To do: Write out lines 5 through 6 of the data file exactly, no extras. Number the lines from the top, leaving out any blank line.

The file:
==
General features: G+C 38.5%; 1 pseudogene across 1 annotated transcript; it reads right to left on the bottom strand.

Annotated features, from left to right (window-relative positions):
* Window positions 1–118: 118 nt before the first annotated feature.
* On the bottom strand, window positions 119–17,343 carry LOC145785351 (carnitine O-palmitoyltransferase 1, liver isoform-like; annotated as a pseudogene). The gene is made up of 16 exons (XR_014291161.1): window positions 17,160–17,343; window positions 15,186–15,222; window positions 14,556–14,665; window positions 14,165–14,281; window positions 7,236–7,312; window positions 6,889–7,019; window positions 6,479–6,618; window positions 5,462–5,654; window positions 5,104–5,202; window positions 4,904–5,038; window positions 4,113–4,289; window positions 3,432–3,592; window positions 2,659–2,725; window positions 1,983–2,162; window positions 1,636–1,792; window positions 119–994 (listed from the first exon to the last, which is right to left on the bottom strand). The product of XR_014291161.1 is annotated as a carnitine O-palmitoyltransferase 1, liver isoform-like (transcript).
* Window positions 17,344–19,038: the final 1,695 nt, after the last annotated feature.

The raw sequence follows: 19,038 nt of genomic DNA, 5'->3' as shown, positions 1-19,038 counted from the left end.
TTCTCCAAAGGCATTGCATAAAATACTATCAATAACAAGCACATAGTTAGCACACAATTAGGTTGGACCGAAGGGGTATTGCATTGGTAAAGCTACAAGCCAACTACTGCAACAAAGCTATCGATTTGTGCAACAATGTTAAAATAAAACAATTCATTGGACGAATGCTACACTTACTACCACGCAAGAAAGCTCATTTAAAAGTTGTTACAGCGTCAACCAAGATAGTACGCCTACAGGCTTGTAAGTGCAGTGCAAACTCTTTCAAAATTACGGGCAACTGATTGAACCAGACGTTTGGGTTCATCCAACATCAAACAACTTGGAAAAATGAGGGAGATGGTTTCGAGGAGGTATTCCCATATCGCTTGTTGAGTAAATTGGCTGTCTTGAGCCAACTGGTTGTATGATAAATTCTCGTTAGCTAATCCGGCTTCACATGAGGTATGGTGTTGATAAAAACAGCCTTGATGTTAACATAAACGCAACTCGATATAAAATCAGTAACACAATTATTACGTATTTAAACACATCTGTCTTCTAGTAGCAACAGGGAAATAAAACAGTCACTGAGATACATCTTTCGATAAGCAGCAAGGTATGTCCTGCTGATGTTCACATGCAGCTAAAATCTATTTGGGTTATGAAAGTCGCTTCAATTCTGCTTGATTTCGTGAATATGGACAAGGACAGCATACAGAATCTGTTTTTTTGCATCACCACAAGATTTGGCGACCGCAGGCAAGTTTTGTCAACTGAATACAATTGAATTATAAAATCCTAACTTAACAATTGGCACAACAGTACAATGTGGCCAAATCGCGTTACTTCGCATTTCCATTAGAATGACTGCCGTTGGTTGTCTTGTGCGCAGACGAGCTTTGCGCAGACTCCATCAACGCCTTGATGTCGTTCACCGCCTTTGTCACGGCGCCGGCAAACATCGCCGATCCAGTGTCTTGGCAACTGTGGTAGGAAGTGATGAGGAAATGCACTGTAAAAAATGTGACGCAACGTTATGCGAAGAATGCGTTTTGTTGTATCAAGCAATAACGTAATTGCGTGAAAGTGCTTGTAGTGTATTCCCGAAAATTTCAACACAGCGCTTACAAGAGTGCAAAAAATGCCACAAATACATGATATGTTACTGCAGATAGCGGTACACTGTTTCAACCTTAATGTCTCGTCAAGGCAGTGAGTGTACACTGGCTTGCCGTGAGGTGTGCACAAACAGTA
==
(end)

* Window positions 17,344–19,038: the final 1,695 nt, after the last annotated feature.

The raw sequence follows: 19,038 nt of genomic DNA, 5'->3' as shown, positions 1-19,038 counted from the left end.